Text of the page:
“It doesn’t give me permission,” I said, exhaling. “Please let’s pick this up tomorrow. I’m tired.”

“Nobody likes to come clean,” he shouted. “Everybody denies responsibility and wants to blame outside factors, or rationalize, minimize, maybe, or at least ignore unpleasant truths. We’re indignant. Aren’t we? Aren’t you?”

I stared at the dream catcher hung in the corner of the room, fixated on how the feathers got tanner as the eye followed their form and how intricately the netting was sewn. I didn’t even know what the questions were. What was he asking me?

“Lies become truth, you know,” he continued. “Silence can become the truth. The significant can become the insignificant. Truth can become a secret shared only by those who know the facts.” He was giving a summation before a jury and I was the defendant.

I nodded in agreement. My body recoiled towards the headboard. I just wanted this to stop.

“Sure. And tomorrow you’re back with her. And she can hammer you too. I know how aggressive she is. How she needs you to be like her. But you like being hammered by her. But not me. Sure we can talk about it tomorrow.”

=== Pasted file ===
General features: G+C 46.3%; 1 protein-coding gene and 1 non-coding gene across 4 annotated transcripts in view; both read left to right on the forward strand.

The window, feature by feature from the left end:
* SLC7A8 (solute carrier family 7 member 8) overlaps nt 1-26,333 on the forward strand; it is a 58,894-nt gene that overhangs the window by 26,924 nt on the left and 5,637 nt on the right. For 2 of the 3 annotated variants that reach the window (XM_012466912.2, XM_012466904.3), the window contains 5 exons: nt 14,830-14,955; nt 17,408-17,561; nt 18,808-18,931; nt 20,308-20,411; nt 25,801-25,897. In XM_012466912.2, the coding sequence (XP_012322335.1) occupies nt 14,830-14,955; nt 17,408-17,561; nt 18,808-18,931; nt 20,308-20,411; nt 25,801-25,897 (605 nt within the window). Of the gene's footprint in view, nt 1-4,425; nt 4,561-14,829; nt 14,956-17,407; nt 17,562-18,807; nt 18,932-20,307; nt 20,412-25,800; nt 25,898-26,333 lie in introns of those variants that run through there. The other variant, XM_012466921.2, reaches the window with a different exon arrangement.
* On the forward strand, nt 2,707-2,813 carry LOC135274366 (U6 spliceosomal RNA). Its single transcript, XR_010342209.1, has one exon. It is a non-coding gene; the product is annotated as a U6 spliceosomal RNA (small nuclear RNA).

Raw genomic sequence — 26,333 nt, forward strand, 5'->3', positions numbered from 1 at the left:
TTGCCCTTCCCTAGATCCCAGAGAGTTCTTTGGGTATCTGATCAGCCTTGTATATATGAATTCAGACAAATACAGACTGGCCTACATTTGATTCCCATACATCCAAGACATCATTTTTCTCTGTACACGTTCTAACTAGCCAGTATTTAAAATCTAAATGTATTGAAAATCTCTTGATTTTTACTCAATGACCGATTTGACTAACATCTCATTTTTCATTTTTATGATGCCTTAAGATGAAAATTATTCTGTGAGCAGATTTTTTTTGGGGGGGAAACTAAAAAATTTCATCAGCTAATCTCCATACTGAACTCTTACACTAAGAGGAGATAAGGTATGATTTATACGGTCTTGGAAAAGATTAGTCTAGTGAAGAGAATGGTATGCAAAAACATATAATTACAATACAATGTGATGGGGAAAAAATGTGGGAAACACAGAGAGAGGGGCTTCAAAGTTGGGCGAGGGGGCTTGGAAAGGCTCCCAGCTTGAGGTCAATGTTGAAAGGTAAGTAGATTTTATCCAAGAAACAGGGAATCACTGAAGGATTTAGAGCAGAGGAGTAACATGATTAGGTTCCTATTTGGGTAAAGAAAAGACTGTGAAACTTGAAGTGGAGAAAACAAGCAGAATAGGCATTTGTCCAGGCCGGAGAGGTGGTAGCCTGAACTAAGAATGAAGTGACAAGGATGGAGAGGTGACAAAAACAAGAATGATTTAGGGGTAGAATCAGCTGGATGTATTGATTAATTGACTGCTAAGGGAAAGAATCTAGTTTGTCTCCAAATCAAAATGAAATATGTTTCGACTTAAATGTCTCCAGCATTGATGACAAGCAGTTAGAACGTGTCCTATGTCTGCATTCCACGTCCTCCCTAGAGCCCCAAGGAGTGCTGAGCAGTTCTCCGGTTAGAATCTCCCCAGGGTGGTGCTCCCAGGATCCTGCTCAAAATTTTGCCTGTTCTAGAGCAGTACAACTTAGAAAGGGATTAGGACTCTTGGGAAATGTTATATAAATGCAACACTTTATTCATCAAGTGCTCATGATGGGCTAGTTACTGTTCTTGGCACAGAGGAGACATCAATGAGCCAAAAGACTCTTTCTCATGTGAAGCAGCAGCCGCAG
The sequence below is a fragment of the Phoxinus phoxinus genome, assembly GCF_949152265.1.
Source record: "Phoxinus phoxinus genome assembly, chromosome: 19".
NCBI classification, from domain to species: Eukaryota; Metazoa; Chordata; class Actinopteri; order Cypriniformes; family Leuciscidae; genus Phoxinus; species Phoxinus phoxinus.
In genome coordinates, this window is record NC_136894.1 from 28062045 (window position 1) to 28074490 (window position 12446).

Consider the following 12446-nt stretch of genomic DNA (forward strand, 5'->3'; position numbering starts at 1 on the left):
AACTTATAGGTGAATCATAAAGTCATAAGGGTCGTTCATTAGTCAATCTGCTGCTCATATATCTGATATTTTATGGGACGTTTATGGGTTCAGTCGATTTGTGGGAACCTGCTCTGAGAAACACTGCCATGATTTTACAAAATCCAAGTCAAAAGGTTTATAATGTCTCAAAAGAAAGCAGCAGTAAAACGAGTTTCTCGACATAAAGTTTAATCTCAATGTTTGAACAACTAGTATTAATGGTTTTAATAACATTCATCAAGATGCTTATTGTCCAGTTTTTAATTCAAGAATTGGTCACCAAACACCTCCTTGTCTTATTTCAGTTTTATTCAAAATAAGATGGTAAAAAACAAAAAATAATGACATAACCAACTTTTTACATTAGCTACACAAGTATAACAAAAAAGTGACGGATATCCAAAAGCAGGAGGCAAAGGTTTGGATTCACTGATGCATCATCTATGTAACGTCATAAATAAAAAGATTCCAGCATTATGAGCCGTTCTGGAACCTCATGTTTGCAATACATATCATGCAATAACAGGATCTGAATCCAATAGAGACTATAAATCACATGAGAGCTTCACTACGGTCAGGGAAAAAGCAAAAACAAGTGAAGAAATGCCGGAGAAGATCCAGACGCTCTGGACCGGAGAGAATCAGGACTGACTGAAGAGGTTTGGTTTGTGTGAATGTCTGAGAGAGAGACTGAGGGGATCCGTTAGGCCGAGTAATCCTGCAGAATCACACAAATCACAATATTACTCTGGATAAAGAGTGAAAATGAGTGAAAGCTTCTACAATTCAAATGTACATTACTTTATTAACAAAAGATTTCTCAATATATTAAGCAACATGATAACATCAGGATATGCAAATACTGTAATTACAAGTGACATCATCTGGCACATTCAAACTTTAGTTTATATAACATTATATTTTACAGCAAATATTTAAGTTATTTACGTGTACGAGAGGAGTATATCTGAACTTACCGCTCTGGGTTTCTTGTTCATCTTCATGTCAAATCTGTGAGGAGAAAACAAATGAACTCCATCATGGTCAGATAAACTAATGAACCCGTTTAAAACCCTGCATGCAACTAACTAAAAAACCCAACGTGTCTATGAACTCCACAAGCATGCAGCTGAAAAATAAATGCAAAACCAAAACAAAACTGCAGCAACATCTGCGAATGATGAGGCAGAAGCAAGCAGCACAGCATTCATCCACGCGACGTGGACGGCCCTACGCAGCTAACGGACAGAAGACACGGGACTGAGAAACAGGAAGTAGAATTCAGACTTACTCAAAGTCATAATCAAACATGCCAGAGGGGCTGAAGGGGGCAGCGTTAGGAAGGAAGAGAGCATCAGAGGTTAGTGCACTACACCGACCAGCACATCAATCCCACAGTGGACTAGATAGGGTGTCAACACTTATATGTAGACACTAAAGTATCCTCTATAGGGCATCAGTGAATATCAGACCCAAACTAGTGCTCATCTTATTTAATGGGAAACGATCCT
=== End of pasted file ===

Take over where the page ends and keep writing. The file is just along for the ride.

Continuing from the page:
As unpleasant and horrible these encounters made me feel, I absorbed them not only because I felt guilty and that I deserved it but because I had unwittingly agreed to be a receptacle for the frustration and despair molting off him since 9/11. His anger at my indiscretions pointed to some return to normalcy. At least he was animated, not the depressed, listless person who had lost all interest in living. He was beginning to stop his swaying and to bolt upright like the inflatable toy punching-bag clown at a standing position. I had gotten his attention.

Magenta note:

Cover: Drawing of a heart pierced by an arrow, tears (blood?) dripping.

Inside: We talk so intimately about so many things, but we’ve never even hugged a full hug, no coats, not sideways, you know?


Note to Claire:

I’m having a love/hate relationship with your notes. The duality of things. How can you write that, then go about your business? Face your husband? I guess it’s a release for you but for me, it’s all so real. Your writing is cold water in my face. You’re forcing me to face the reality and intensity of all this: how I feel about you, how you’ve changed my life, how I look at women, how I feel about my body. These notes are hot potatoes—like in the game—get rid of them. It all feels serious. And I hate that feeling. I want to be released from it even though I love your letters.